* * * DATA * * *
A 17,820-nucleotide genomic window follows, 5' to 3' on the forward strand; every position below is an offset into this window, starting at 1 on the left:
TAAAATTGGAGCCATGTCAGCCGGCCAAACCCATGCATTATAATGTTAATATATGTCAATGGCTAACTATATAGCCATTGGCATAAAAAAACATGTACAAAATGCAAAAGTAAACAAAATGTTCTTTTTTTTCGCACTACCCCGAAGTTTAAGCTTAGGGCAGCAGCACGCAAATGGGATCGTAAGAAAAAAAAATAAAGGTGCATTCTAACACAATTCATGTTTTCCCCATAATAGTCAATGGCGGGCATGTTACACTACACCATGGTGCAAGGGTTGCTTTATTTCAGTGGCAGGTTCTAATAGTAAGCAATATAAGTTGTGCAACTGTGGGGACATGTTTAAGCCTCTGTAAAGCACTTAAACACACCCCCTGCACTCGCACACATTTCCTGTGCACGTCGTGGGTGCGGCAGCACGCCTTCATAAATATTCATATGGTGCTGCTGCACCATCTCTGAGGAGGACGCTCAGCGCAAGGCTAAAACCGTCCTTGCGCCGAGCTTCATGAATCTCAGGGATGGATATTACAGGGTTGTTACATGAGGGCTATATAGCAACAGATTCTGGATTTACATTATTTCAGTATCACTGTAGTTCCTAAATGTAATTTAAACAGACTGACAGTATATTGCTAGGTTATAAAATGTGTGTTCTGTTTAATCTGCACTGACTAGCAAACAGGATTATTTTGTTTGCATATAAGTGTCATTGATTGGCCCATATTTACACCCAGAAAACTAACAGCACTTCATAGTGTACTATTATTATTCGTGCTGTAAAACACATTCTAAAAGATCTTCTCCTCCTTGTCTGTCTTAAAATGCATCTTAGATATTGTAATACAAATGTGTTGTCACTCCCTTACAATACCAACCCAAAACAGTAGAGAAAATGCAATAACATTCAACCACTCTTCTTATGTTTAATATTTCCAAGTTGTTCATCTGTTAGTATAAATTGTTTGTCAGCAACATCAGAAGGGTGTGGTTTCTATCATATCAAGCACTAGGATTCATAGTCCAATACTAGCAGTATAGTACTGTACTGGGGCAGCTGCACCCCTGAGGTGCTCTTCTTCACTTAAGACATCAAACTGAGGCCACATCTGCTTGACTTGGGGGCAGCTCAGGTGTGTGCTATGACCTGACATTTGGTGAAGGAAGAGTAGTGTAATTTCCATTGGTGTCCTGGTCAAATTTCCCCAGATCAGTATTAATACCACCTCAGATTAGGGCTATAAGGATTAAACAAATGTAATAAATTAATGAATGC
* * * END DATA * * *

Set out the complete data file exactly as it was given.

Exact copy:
A 17,820-nucleotide genomic window follows, 5' to 3' on the forward strand; every position below is an offset into this window, starting at 1 on the left:
TAAAATTGGAGCCATGTCAGCCGGCCAAACCCATGCATTATAATGTTAATATATGTCAATGGCTAACTATATAGCCATTGGCATAAAAAAACATGTACAAAATGCAAAAGTAAACAAAATGTTCTTTTTTTTCGCACTACCCCGAAGTTTAAGCTTAGGGCAGCAGCACGCAAATGGGATCGTAAGAAAAAAAAATAAAGGTGCATTCTAACACAATTCATGTTTTCCCCATAATAGTCAATGGCGGGCATGTTACACTACACCATGGTGCAAGGGTTGCTTTATTTCAGTGGCAGGTTCTAATAGTAAGCAATATAAGTTGTGCAACTGTGGGGACATGTTTAAGCCTCTGTAAAGCACTTAAACACACCCCCTGCACTCGCACACATTTCCTGTGCACGTCGTGGGTGCGGCAGCACGCCTTCATAAATATTCATATGGTGCTGCTGCACCATCTCTGAGGAGGACGCTCAGCGCAAGGCTAAAACCGTCCTTGCGCCGAGCTTCATGAATCTCAGGGATGGATATTACAGGGTTGTTACATGAGGGCTATATAGCAACAGATTCTGGATTTACATTATTTCAGTATCACTGTAGTTCCTAAATGTAATTTAAACAGACTGACAGTATATTGCTAGGTTATAAAATGTGTGTTCTGTTTAATCTGCACTGACTAGCAAACAGGATTATTTTGTTTGCATATAAGTGTCATTGATTGGCCCATATTTACACCCAGAAAACTAACAGCACTTCATAGTGTACTATTATTATTCGTGCTGTAAAACACATTCTAAAAGATCTTCTCCTCCTTGTCTGTCTTAAAATGCATCTTAGATATTGTAATACAAATGTGTTGTCACTCCCTTACAATACCAACCCAAAACAGTAGAGAAAATGCAATAACATTCAACCACTCTTCTTATGTTTAATATTTCCAAGTTGTTCATCTGTTAGTATAAATTGTTTGTCAGCAACATCAGAAGGGTGTGGTTTCTATCATATCAAGCACTAGGATTCATAGTCCAATACTAGCAGTATAGTACTGTACTGGGGCAGCTGCACCCCTGAGGTGCTCTTCTTCACTTAAGACATCAAACTGAGGCCACATCTGCTTGACTTGGGGGCAGCTCAGGTGTGTGCTATGACCTGACATTTGGTGAAGGAAGAGTAGTGTAATTTCCATTGGTGTCCTGGTCAAATTTCCCCAGATCAGTATTAATACCACCTCAGATTAGGGCTATAAGGATTAAACAAATGTAATAAATTAATGAATGC